Tag: biodiversity

Smoke, Black Cockatoos, and Banksias

Stirling Ranges, Western Australia (Source: Terri Anne Allen) By Jessica White In November 2019, before I flew to Munich, I stayed with my parents in Armidale, New South Wales. National parks, farms, and properties between the town and the coast were on fire and,… Continue Reading “Smoke, Black Cockatoos, and Banksias”

Overcoming the Fear Factor: Teaching and Learning about Insects and Biodiversity

Tony Weis is a geography professor whose research is broadly located in the field of political ecology, with a focus on agriculture and food systems. He is also a former fellow of the Rachel Carson Center where he worked on a project titled “Ghosts and… Continue Reading “Overcoming the Fear Factor: Teaching and Learning about Insects and Biodiversity”

In Conservative Bavaria, Citizens Force Bold Action on Protecting Nature

*This post was originally published on the Yale Environment 360 site in April 2019 and has been reproduced here with permission. The featured image shows activists gathering in Munich to show support for Bavaria’s biodiversity referendum in January 2019. Photo: Georg Kurz By Christian Schwägerl Christian Schwägerl… Continue Reading “In Conservative Bavaria, Citizens Force Bold Action on Protecting Nature”

Feeling Eco-Adventurous? An Interview with Author John Morano

  John Morano is a professor of journalism at Monmouth University in New Jersey. He has written four novels in his Eco-Adventure Series, as well as a textbook for film critics, Don’t Tell Me the Ending! He is currently working on his fifth novel, a… Continue Reading “Feeling Eco-Adventurous? An Interview with Author John Morano”

Make Meadows, Not Lawns

“The Heart of the Ecosystem: Taking Responsibility for the Extinction of Bees” By Rosamund Portus *Featured image: A roundabout in Mössingen, the “City of Flowers.” Photo: UnreifeKirsche [CC BY-SA 3.0], from Wikimedia Commons. When we think of extinction, we tend to think of a… Continue Reading “Make Meadows, Not Lawns”

The Bellflower Specialists

Read the first part of this post, Insect Profile: Chelostoma rapunculi. “Bees of Öland, Sweden: An Interview with Heidi Dobson” By Eunice Blavascunas and Alie J. Zagata Professor Heidi Dobson is a member of the Department of Biology at Whitman College. She spends her… Continue Reading “The Bellflower Specialists”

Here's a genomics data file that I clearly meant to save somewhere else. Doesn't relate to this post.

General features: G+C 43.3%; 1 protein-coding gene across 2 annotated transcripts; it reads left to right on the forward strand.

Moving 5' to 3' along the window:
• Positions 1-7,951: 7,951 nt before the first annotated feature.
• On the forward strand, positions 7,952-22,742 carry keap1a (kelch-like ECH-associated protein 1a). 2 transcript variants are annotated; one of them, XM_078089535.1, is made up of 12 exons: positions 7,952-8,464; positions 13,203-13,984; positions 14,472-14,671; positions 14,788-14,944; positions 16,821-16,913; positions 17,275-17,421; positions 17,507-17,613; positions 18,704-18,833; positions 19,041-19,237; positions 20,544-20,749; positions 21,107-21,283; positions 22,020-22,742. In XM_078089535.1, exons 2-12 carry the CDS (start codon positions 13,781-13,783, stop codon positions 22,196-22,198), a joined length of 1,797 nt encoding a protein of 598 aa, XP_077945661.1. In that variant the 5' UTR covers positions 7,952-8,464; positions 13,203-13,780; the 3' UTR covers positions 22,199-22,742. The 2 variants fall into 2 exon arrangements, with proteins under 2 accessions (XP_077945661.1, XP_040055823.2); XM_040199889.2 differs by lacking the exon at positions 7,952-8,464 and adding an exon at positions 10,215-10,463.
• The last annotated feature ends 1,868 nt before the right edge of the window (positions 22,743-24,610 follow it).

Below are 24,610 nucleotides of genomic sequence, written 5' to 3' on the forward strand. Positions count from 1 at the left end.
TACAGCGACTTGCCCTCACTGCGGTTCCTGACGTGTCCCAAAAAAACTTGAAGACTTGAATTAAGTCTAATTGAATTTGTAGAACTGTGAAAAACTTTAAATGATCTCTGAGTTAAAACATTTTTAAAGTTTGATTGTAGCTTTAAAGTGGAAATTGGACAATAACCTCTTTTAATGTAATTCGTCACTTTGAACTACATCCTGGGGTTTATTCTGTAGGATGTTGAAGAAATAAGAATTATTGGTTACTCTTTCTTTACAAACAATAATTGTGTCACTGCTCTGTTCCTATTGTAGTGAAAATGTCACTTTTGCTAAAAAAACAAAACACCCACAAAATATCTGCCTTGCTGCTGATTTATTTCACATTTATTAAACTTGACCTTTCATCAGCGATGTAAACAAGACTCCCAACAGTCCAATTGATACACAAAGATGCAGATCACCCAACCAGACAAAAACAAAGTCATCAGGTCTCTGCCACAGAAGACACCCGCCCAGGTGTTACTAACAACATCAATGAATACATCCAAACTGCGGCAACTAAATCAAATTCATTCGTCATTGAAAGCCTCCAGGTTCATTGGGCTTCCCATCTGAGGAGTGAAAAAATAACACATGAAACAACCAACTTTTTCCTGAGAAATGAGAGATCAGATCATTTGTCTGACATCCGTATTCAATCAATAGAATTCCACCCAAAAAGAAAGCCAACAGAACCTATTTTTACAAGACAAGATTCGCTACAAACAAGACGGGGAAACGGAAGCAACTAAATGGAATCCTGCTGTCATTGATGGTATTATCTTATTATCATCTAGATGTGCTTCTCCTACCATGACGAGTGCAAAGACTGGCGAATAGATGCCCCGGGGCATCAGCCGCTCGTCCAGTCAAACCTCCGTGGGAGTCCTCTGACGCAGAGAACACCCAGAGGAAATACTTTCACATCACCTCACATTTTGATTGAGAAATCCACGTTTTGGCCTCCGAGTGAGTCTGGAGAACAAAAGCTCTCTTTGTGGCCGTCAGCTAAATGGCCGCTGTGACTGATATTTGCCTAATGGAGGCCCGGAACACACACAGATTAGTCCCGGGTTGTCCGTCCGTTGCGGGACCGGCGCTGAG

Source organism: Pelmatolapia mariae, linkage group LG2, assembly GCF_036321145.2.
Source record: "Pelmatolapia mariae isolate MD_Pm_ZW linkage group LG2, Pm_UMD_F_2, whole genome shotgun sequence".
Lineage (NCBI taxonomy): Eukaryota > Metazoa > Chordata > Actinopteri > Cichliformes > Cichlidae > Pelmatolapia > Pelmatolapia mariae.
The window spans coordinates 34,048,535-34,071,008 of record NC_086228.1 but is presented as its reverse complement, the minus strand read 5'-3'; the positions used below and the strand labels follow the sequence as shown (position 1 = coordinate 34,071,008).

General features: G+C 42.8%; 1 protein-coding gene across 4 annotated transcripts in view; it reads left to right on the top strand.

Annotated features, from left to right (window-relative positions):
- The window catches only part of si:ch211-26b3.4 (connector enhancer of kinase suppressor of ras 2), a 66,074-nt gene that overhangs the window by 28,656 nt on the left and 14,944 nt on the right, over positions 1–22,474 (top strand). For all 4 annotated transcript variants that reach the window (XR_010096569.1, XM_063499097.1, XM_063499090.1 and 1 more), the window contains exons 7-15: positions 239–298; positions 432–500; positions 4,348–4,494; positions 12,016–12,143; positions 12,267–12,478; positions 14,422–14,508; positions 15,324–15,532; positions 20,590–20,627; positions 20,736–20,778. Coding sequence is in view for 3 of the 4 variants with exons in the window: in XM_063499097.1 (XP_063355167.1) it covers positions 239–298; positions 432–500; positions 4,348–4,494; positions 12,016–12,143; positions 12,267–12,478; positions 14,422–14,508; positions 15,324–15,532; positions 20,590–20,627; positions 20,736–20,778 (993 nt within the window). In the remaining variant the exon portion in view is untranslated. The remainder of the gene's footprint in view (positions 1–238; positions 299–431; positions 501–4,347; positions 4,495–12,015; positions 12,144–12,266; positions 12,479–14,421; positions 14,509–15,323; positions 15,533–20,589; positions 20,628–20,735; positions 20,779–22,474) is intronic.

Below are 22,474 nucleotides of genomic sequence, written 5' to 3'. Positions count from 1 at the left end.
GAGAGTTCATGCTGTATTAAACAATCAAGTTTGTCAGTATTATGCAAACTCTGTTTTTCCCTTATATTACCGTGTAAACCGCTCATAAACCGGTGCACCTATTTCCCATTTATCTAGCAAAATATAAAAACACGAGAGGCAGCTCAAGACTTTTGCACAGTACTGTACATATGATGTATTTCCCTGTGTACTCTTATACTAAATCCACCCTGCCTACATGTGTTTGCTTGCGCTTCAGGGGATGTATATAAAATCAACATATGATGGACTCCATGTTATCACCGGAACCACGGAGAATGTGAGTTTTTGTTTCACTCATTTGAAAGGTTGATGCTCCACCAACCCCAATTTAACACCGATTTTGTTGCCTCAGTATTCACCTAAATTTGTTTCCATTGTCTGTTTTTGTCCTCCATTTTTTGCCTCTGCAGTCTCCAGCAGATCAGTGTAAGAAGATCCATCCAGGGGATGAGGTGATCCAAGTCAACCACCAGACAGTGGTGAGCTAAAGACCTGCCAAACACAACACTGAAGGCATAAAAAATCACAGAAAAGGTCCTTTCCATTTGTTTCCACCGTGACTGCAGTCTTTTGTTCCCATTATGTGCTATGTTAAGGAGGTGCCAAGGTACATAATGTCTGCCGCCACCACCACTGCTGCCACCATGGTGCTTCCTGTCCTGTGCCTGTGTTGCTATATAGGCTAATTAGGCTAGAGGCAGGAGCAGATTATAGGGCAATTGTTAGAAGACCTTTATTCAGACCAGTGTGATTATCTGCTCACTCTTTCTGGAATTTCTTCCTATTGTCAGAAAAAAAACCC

Fifty Years Ago, Cockchafers Belonged to Spring…

“The Cockchafer, Part 2” (In case you missed it, read part 1, Insect Profile: The Cockchafer here! By Birgit Müller and Susanne Schmitt We met Ernst-Gerhard Burmeister at the Bavarian State Collection of Zoology where he has dedicated most of his professional life to the amazing collection of… Continue Reading “Fifty Years Ago, Cockchafers Belonged to Spring…”

Call for Submissions: Silent Spring Continued  

By Birgit Müller, Sainath Suryanarayanan, Katarzyna Beilin, Susanne Schmitt, Tony Weis, and Serenella Iovino The recent article by Hallmann and others about a more than 75 percent decline in the biomass of flying insects in Germany over the past 27 years has received considerable… Continue Reading “Call for Submissions: Silent Spring Continued  “

Path Dependency: Layers of History along the Mill Creek

Guest Post by Kathleen Smythe Kathleen Smythe is a professor in the Department of History at Xavier University, Cincinnati. In this post, she offers a fascinating glimpse into the history of Mill Creek, engaging with the historical, social, economic, and ecological meanings behind the… Continue Reading “Path Dependency: Layers of History along the Mill Creek”

Snapshot: Celebrating Urban Green

On European Day of Parks, the RCC is celebrating working right next door to one of Munich’s generous, wooded city parks—the Leopoldpark. Staff and students of the University can make the most of the view from the LMU’s canteen and cafeteria, which look directly out… Continue Reading “Snapshot: Celebrating Urban Green”